"In addition to the foregoing, was the court in hearing the motion to quash the execution justified in its finding that the judgment for temporary alimony terminated on the date of the decree upon the merits of the case? This is the principal question that is presented in the appeal. The conclusion has been reached that the finding was justified and that the contention of appellant that the initial allowance for temporary alimony was an effective, continuing judgment after the decree of divorce in favor of the husband cannot be sustained. An allowance of alimony `pending the suit for divorce' as provided in Sec. 1519, RSMo 1939 [V.A.M.S. § 452.070], is in its very nature temporary in character and is properly classified as interlocutory and terminable when the case is heard upon its merits. Such is the effect of the ruling of the St. Louis Court of Appeals in the case of Creasey v. Creasey, 175 Mo.App. 237, 242, 157 S.W. 862, and the ruling of this court in the case of Coons v. Coons, Mo.App., 236 S.W. 364, 365, wherein it is said that `the final decree of divorce in favor of the husband vacated the former order for payment of temporary alimony, expense money, and attorney's fees in the absence of an agreement by the parties that it be continued.'"
Appellant relies upon the cases of Smith v. Smith, Mo.App., 176 S.W.2d 647 and Hansen v. Hansen, 240 Mo.App. 245, 203 S.W.2d 86. In both of those cases motions for new trial were sustained. In the instant case the defendant's (now appellant's) motions for new trial on both the divorce case and defendant's cross-petition for separate maintenance were overruled. That the holdings in the Smith and Hansen cases are not in conflict with the rule laid down in the Woods, Creasey and Coons cases is shown by the following language appearing in the Smith opinion, 176 S.W.2d loc. cit. 649:
"It follows, therefore, that when plaintiff's motion for a new trial was sustained, the case was left pending undetermined, with plaintiff possessed of all her rights under the consent order for alimony pendente lite, and with defendant obligated to obey the order just as though there had been no previous trial. * * *
"In urging his opposition to this conclusion, defendant relies upon Woods v. Woods, 236 Mo.App. 855, 159 S.W.2d 320; Coons v. Coons, Mo.App., 236 S.W. 364; and Creasey v. Creasey, 175 Mo.App. 237, 157 S.W. 862.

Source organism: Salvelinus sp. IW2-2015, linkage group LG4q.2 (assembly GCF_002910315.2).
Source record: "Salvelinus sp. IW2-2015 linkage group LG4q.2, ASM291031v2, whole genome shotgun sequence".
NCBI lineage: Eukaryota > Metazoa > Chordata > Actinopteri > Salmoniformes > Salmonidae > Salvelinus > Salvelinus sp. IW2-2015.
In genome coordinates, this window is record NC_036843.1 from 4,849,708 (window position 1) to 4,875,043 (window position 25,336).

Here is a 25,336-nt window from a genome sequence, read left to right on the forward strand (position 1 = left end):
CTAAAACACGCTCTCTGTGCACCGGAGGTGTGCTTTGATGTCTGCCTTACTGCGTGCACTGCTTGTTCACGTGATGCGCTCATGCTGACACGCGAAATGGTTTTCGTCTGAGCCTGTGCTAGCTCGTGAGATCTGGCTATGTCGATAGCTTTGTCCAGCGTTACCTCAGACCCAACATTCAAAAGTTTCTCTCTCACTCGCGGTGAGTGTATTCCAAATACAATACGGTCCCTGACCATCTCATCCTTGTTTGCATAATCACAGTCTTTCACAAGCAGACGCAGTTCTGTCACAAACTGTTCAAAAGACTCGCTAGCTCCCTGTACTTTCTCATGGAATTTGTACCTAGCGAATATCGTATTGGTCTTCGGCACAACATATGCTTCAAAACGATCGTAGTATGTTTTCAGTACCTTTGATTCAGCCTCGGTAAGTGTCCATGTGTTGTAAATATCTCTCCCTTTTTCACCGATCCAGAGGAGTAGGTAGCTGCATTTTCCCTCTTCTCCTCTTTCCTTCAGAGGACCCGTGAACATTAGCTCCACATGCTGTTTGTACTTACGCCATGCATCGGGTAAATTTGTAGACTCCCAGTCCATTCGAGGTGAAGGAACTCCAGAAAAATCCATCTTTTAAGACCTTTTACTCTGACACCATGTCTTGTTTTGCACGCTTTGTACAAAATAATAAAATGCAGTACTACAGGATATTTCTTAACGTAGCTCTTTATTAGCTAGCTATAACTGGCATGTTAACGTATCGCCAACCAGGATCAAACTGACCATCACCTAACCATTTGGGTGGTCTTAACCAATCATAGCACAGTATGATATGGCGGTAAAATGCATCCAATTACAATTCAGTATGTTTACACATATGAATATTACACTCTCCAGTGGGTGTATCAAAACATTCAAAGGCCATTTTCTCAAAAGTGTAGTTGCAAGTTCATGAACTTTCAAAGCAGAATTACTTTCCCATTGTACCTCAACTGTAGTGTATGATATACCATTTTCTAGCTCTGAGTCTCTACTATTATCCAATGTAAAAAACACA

"So far as their relevancy to this case in concerned, these cases merely announce the rule that in a proceeding of this character, the final determination of the principal suit vacates a previous order for the wife's temporary support and suit money, and relieves the husband of all liability for further payments under the order after the entry of the final decree.
" Had the court in this case overruled plaintiff's motion for a new trial, the above authorities would be decisive of the question, for then the judgment in the separate maintenance suit would have become final so as to have vacated the order for alimony pendente lite and suit money; but when instead the court sustained the motion and set aside its judgment and decision, the situation was as though there had been no trial, and plaintiff was left with all her rights until such time as the case may be finally determined." (Emphasis supplied.)
Obviously, the respondent was relieved of the duty of complying with said order of December 29, 1952, on the day (April 27, 1953) the judgment was entered. It is likewise obvious that the entry of the judgment of this court on June 7, 1954, affirming the judgment of the trial court, vacated and terminated the husband's duty to longer pay alimony to his former wife as of the day of its entry.
At page 322 of 159 S.W.2d of the Woods opinion, supra, Judge Boyer called attention to the fact that it had been contended " that the suit was pending and the marriage relation of the parties continued until the mandate of the appellate court was received, and that the date of the decree of the trial court did not fix the date for the termination of temporary alimony. It is true that the marriage relationship continued by virtue of the appeal and, as appellant says, she could not remarry or make other provision for the future so long as the divorce suit was still pending. But this was due to her own choice of insisting upon prosecuting an appeal, without merit, and when the decree of divorce was affirmed by this court it was effective as of the date of the decree." (Emphasis supplied.)
Appellant next contends that the court's order forcing her to satisfy the judgments for temporary alimony and attorney's fees should be set aside, because the amount paid was not the amount due her under the court's previous orders. The fact is that when interest is correctly calculated on the allowances made to appellant she received more than she was actually entitled to.
Appellant's last contention is that she should have been "allowed fees and expenses for defending a proceeding of this kind." Her brief acknowledges a failure "to find any cases that authorize the allowance of fees and expenses to an attorney who responds to a motion to force the satisfaction of a judgment.'
However, the trial court did not rule, as a matter of law, that she was not entitled to an allowance for these fees and expenses. As we have stated, respondent filed a motion to dismiss her motion for additional attorney's fees. In his motion respondent asserted (1) that the court had no jurisdiction of the parties or power to make an order on appellant's motion for the reason that the original divorce action had long since ended: (2) that no issues in said original action remained undetermined but had been fully decided by the trial court and this court: and (3) that respondent and appellant are no longer man and wife and for that reason no duty exists upon respondent to supply appellant with funds for use in prosecuting said motion. The court on October 13, 1954, overruled respondent's motion. Then on November 18, 1954, it overruled appellant's motion. Apparently the learned trial court took the view that the sums previously allowed appellant for attorney's fees, totalling $1,300, were ample. It was largely a matter of discretion with the trial court. And where it appears, as it does here, that there was no manifest abuse of such discretion we should not interfere.
The judgment is affirmed.